BELFAST • Britain's new Prime Minister Boris Johnson held talks in Northern Ireland yesterday in a bid to untangle an impasse over the Irish border "backstop" that has scuppered all efforts to secure an orderly withdrawal from the European Union.
Plans for the border have become the most contentious issue in negotiations with the EU, and the British pound has tumbled in recent days as Mr Johnson said Britain would leave without a deal on Oct 31 unless the backstop was scrapped.
He told Northern Irish parties yesterday that he would stand by the government's commitment to the Irish peace agreement and a pledge not to return to a hard border whatever the result of Brexit, a spokesman said.
"The discussions also included Brexit, where the Prime Minister made clear that the UK would be leaving the EU on October 31st come what may, and restated his intention to do so with a deal," the spokesman said in a statement.
"He said that in all scenarios, the government is steadfast in its commitment to the Belfast-Good Friday Agreement and that in no circumstances would there be physical checks or infrastructure on the border."
The head of Irish nationalist party Sinn Fein, Ms Mary Lou McDonald, said she warned Mr Johnson that leaving without a deal would be catastrophic for the economy and the 1998 peace deal that ended three decades of violence in the region.
About 3,600 people died in sectarian violence commonly known as The Troubles.
Mr Johnson began his trip with talks on Tuesday evening with the leadership of the Democratic Unionist Party (DUP), the largest pro-British party in the region whose 10 members in Parliament prop up the Conservative government.
After the meeting, DUP leader Arlene Foster repeated Mr Johnson's demand that the backstop, designed as an insurance policy to prevent border controls between Ireland and Northern Ireland, be scrapped. "It is very important that the backstop goes," she said.
But a senior DUP lawmaker also at the meeting said possible compromises were discussed - specifically the possibility of putting a time limit on the backstop and other "pragmatic solutions".
Asked if Mr Johnson was responsive to the suggestion, DUP's Jeffrey Donaldson told Irish radio RTE that he would not "negotiate in public on this".
NO HARD PARTITION
(The British Prime Minister) said that in all scenarios, the government is steadfast in its commitment to the Belfast-Good Friday Agreement and that in no circumstances would there be physical checks or infrastructure on the border.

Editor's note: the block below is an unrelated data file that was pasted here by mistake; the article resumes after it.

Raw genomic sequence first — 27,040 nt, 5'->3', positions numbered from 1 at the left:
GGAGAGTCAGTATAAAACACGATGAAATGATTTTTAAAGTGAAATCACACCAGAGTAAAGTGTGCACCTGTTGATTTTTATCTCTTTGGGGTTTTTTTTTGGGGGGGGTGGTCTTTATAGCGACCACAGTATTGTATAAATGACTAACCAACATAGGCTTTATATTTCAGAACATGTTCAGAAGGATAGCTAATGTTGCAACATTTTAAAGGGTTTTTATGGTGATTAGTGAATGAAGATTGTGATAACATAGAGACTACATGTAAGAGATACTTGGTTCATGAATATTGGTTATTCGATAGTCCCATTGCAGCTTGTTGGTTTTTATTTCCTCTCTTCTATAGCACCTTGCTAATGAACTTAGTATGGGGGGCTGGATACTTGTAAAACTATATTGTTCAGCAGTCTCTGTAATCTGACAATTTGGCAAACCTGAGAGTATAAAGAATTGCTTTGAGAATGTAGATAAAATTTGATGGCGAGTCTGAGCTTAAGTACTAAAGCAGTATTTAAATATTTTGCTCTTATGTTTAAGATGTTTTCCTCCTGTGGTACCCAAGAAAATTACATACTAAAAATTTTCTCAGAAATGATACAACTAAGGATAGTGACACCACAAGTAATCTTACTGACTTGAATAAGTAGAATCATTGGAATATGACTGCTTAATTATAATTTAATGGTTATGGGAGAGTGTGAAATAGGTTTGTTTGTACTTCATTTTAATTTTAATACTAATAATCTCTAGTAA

A SPOKESMAN FOR DOWNING STREET, on Prime Minister Boris Johnson's talks with Northern Irish parties.
Ahead of the talks, Mr Johnson also said he wanted a quick restoration of Northern Ireland's suspended power-sharing executive, a critical part of the 1998 peace deal.
The power-sharing administration was suspended 21/2 years ago because of differences between the parties representing mainly Protestant pro-British unionists and mainly Catholic nationalists who favour a united Ireland.
A couple of dozen protesters held a rally against Brexit while the talks continued.
Sticking point in Brexit deal
DUBLIN • The Irish "backstop" is the key sticking point in efforts to agree on an orderly British exit from the European Union.
Britain's new Prime Minister Boris Johnson said this week that to reach a new deal, the backstop would have to be struck out. Here are the key points.
The backstop is an "insurance policy" to make sure Ireland's 500km land border with the British province of Northern Ireland remains open, whatever the outcome of Brexit negotiations.
Ireland says this is a key national interest as any checks or border infrastructure could undermine Northern Ireland's 1998 peace deal.
About 3,600 died in the three-decade conflict. The open border has helped defuse anger among Irish nationalists about British rule.
Both the EU and Britain have said they do not want any physical infrastructure on the Irish border, and both say they would prefer that the backstop never come into force - but they have failed to agree on alternative arrangements.
HOW IT WORKS
Under the current text of the Withdrawal Agreement, the backstop would be invoked at the end of the transition period next year, creating a single EU-United Kingdom Customs territory. The clause is designed as a default mechanism to remain in place "unless and until" it is superseded by alternative arrangements that ensure the same outcome.
WHY BREXITERS OBJECT
Brexiters worry that the backstop would keep Britain dependent on rules set from Brussels, and would hinder efforts to strike trade deals with third countries - one of the key benefits they see for leaving the EU in the first place.
Former leader Theresa May had argued for "alternative arrangements" without the backstop and pro-Brexit advocates insist that technology can allow virtual checks on the border.
The EU has rejected proposed alternatives, saying they are untested and need to be worked on during the transition. Others have suggested a time limit or a unilateral exit clause from the backstop.
But in recent days, Mr Johnson has rejected this and said the backstop must be scrapped in its entirety.
If there were no deal, Ireland would not be able to let the only EU land border with the UK stand open for long.
If it failed to check goods coming in from Britain, Ireland itself could find the EU raising questions on whether Irish exports to the rest of the union should remain free of all checks at their ports.